We think the Chevrolet Sonic has an edge over the Toyota Yaris and the Honda Fit when it comes to sporty driving, although we think the Ford Fiesta and Mazda2 offer good driving dynamics and respectable quality at similar prices. Although it was penned in Korea, the Sonic is built at GM's Lake Orion, Michigan, plant, which we think makes the Sonic the only subcompact built in the U.S.
The 2012 Chevrolet Sonic is available as either a four-door sedan or five-door hatchback. The 138-hp 1.8-liter engine comes standard on all models. A 5-speed manual transmission is standard, an automatic transmission is optional. The 1.4-liter turbocharged engine is available for LT and LTZ models along with a 6-speed manual transmission.
The Sonic LS sedan ($14,495) and Sonic LS hatchback ($15,395) come with cloth upholstery, manually adjustable seats, trip computer, a tilt/telescoping steering wheel, air conditioning, 60/40 split folding rear seat, OnStar telematics service and a four-speaker, AM/FM stereo system with auxiliary jack, a roof spoiler, front floor mats, remote keyless entry, power door locks, 15-inch forged alloy wheels. All hatchback models come standard with rear washer and wiper.
Sonic LT sedan ($15,695) and Sonic LT hatchback ($16,495) add upgraded cloth upholstery, heated outside power mirrors, power windows, rear floor mats, and a six-speaker premium sound system with CD player and satellite radio capability. Options include a connectivity package with USB, Bluetooth connectivity and cruise control ($525), and 16-inch wheels with fog lamps ($295).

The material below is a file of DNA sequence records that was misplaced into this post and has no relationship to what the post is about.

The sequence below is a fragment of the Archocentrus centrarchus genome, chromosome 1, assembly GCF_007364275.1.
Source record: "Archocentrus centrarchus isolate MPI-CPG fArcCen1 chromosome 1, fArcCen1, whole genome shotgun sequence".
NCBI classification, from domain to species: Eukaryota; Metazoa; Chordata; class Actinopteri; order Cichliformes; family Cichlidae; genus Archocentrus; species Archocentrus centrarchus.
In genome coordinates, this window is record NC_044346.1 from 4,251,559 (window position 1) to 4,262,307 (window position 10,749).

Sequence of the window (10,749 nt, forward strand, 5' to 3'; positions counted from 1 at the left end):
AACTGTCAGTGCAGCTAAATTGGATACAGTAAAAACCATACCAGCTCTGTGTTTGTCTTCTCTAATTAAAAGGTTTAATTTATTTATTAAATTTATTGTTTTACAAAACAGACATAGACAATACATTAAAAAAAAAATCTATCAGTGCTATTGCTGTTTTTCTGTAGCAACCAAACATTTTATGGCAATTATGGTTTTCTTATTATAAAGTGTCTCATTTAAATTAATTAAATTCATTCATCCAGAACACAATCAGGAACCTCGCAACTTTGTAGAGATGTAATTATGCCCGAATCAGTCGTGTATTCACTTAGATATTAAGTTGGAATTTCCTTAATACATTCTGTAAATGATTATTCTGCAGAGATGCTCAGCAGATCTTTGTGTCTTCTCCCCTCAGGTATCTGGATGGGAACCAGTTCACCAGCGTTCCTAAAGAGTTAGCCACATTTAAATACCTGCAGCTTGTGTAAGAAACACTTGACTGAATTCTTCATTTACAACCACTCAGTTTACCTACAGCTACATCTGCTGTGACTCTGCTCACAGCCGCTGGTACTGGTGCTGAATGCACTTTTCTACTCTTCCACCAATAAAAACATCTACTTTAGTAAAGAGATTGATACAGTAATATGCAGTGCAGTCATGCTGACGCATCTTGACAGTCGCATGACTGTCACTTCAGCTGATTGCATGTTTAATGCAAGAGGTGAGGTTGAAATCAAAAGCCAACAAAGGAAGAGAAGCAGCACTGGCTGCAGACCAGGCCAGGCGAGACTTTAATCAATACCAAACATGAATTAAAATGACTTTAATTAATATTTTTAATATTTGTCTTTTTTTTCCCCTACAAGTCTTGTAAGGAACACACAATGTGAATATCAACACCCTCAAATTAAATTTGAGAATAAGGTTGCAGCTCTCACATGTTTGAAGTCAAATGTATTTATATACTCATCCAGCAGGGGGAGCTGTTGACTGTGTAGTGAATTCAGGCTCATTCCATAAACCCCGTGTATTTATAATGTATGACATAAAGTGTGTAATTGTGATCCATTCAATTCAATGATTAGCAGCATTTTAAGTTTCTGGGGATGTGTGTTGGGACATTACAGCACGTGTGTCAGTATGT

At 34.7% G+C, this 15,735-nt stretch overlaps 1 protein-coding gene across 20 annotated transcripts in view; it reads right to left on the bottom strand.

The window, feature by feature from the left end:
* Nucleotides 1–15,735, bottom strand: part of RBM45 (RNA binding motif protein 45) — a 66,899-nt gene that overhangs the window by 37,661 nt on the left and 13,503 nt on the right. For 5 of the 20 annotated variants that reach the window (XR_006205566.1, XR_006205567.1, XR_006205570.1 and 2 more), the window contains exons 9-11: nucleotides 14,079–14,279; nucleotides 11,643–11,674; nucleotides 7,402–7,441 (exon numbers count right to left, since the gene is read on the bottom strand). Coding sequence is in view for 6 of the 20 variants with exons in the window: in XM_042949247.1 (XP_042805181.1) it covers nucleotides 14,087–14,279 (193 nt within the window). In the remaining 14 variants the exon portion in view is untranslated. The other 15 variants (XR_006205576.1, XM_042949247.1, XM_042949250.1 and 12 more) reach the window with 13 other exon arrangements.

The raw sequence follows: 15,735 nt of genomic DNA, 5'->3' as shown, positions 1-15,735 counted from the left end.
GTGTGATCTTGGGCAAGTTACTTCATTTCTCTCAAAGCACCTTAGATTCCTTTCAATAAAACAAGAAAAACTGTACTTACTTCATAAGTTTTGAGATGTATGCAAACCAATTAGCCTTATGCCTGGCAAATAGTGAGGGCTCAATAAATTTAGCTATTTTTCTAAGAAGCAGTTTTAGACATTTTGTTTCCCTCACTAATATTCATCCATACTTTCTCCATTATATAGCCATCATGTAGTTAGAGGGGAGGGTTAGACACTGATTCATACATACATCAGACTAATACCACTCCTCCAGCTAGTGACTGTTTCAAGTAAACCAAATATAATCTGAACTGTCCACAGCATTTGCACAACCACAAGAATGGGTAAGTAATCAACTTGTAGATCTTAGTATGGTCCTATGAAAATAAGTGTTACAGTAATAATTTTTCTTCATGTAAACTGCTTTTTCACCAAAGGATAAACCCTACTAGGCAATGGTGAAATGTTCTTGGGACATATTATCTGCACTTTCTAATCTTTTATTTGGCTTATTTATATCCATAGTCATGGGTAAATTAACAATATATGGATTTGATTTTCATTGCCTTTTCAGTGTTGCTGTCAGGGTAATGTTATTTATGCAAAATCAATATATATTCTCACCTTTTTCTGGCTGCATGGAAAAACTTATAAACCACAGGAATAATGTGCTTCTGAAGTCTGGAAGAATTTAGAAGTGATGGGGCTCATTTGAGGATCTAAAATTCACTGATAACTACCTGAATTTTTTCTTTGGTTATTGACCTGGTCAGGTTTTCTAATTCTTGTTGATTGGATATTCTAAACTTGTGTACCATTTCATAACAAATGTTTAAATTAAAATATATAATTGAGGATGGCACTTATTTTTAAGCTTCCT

Sonic LTZ sedan ($17,295) and LTZ hatchback ($17,995) upgrade with leatherette upholstery, heated front seats, leather-wrapped steering wheel, cruise control, wheel-mounted audio controls, a connectivity package with USB port and Bluetooth phone and music connectivity, fog lights, and 17-inch alloy wheels. Select features that come standard on the LTX are available on lower trim levels.
Safety features on all models include antilock brakes (ABS), electronic brake force distribution (EBD) and panic brake assist; electronic stability control and traction control, hill-hold feature, and 10 airbags: front driver and passenger, seat mounted thorax side-impact, head curtain, rear side-impact and knee airbags.
Although it's made in America, the 2012 Chevrolet Sonic was sketched and modeled in Korea by designers who are avid motorcycle enthusiasts. As such, the Sonic contains many design cues borrowed from two wheelers.
The five-door hatchback model has a younger, more aggressive, boxy shape with hidden rear door handles and exposed rear tail lights. The four-door sedan's profile, meanwhile, is sleeker and more refined.
On both body styles, the Sonic uses round, exposed headlamps, chrome trim around Chevy's trademark dual-port grille and honeycomb-shaped grille inserts. Alloy wheels, available in 15, 16 or 17-inch, look far more sophisticated than the plastic wheel covers or steel wheels found on some cars in this segment.
Large gaps between body panels were one tell-tale sign of cheap cars of the past. But the Chevrolet Sonic manages to pare down body gaps to 3.5 millimeters or less. Also, a special welding technique was used to make for a cleaner, more flush fit.